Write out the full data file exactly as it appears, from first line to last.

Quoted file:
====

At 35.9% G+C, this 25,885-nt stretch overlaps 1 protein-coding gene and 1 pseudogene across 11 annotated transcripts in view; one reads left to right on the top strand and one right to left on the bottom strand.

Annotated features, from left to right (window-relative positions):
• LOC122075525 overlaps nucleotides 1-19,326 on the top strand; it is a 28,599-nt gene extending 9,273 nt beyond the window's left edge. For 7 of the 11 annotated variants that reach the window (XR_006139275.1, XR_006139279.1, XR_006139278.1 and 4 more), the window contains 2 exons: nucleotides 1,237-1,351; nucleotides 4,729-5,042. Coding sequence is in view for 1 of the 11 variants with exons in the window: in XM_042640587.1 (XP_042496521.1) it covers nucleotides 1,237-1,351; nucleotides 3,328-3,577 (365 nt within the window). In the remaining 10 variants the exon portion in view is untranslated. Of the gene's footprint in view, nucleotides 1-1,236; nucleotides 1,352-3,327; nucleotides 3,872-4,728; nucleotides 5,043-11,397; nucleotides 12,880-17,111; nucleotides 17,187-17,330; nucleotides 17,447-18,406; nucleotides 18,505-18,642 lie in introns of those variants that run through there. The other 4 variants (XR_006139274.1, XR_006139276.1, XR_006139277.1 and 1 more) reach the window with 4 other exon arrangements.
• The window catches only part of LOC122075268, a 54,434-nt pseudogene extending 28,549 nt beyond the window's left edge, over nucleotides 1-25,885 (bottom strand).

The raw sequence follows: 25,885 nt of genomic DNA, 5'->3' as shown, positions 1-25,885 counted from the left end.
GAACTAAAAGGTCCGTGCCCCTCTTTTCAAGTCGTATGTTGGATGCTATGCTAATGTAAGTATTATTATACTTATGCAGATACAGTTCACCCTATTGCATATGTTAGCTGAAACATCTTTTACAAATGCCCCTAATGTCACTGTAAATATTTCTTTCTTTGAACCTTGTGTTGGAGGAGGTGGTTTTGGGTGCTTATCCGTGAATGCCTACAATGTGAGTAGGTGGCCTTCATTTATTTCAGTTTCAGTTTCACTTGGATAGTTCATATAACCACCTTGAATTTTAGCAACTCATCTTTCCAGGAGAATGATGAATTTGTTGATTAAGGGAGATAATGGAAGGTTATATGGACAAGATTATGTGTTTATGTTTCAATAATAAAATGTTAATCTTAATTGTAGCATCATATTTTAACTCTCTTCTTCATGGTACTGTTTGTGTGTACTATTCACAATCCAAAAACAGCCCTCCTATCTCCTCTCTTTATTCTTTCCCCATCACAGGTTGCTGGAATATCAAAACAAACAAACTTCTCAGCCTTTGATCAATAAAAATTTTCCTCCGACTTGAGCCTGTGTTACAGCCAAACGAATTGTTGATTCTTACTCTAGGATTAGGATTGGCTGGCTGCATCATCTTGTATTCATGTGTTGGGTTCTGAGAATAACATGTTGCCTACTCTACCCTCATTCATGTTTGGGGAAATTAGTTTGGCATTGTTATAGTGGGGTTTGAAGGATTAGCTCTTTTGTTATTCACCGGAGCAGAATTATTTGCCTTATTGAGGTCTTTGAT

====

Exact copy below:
At 35.9% G+C, this 25,885-nt stretch overlaps 1 protein-coding gene and 1 pseudogene across 11 annotated transcripts in view; one reads left to right on the top strand and one right to left on the bottom strand.

Annotated features, from left to right (window-relative positions):
• LOC122075525 overlaps nucleotides 1-19,326 on the top strand; it is a 28,599-nt gene extending 9,273 nt beyond the window's left edge. For 7 of the 11 annotated variants that reach the window (XR_006139275.1, XR_006139279.1, XR_006139278.1 and 4 more), the window contains 2 exons: nucleotides 1,237-1,351; nucleotides 4,729-5,042. Coding sequence is in view for 1 of the 11 variants with exons in the window: in XM_042640587.1 (XP_042496521.1) it covers nucleotides 1,237-1,351; nucleotides 3,328-3,577 (365 nt within the window). In the remaining 10 variants the exon portion in view is untranslated. Of the gene's footprint in view, nucleotides 1-1,236; nucleotides 1,352-3,327; nucleotides 3,872-4,728; nucleotides 5,043-11,397; nucleotides 12,880-17,111; nucleotides 17,187-17,330; nucleotides 17,447-18,406; nucleotides 18,505-18,642 lie in introns of those variants that run through there. The other 4 variants (XR_006139274.1, XR_006139276.1, XR_006139277.1 and 1 more) reach the window with 4 other exon arrangements.
• The window catches only part of LOC122075268, a 54,434-nt pseudogene extending 28,549 nt beyond the window's left edge, over nucleotides 1-25,885 (bottom strand).

The raw sequence follows: 25,885 nt of genomic DNA, 5'->3' as shown, positions 1-25,885 counted from the left end.
GAACTAAAAGGTCCGTGCCCCTCTTTTCAAGTCGTATGTTGGATGCTATGCTAATGTAAGTATTATTATACTTATGCAGATACAGTTCACCCTATTGCATATGTTAGCTGAAACATCTTTTACAAATGCCCCTAATGTCACTGTAAATATTTCTTTCTTTGAACCTTGTGTTGGAGGAGGTGGTTTTGGGTGCTTATCCGTGAATGCCTACAATGTGAGTAGGTGGCCTTCATTTATTTCAGTTTCAGTTTCACTTGGATAGTTCATATAACCACCTTGAATTTTAGCAACTCATCTTTCCAGGAGAATGATGAATTTGTTGATTAAGGGAGATAATGGAAGGTTATATGGACAAGATTATGTGTTTATGTTTCAATAATAAAATGTTAATCTTAATTGTAGCATCATATTTTAACTCTCTTCTTCATGGTACTGTTTGTGTGTACTATTCACAATCCAAAAACAGCCCTCCTATCTCCTCTCTTTATTCTTTCCCCATCACAGGTTGCTGGAATATCAAAACAAACAAACTTCTCAGCCTTTGATCAATAAAAATTTTCCTCCGACTTGAGCCTGTGTTACAGCCAAACGAATTGTTGATTCTTACTCTAGGATTAGGATTGGCTGGCTGCATCATCTTGTATTCATGTGTTGGGTTCTGAGAATAACATGTTGCCTACTCTACCCTCATTCATGTTTGGGGAAATTAGTTTGGCATTGTTATAGTGGGGTTTGAAGGATTAGCTCTTTTGTTATTCACCGGAGCAGAATTATTTGCCTTATTGAGGTCTTTGAT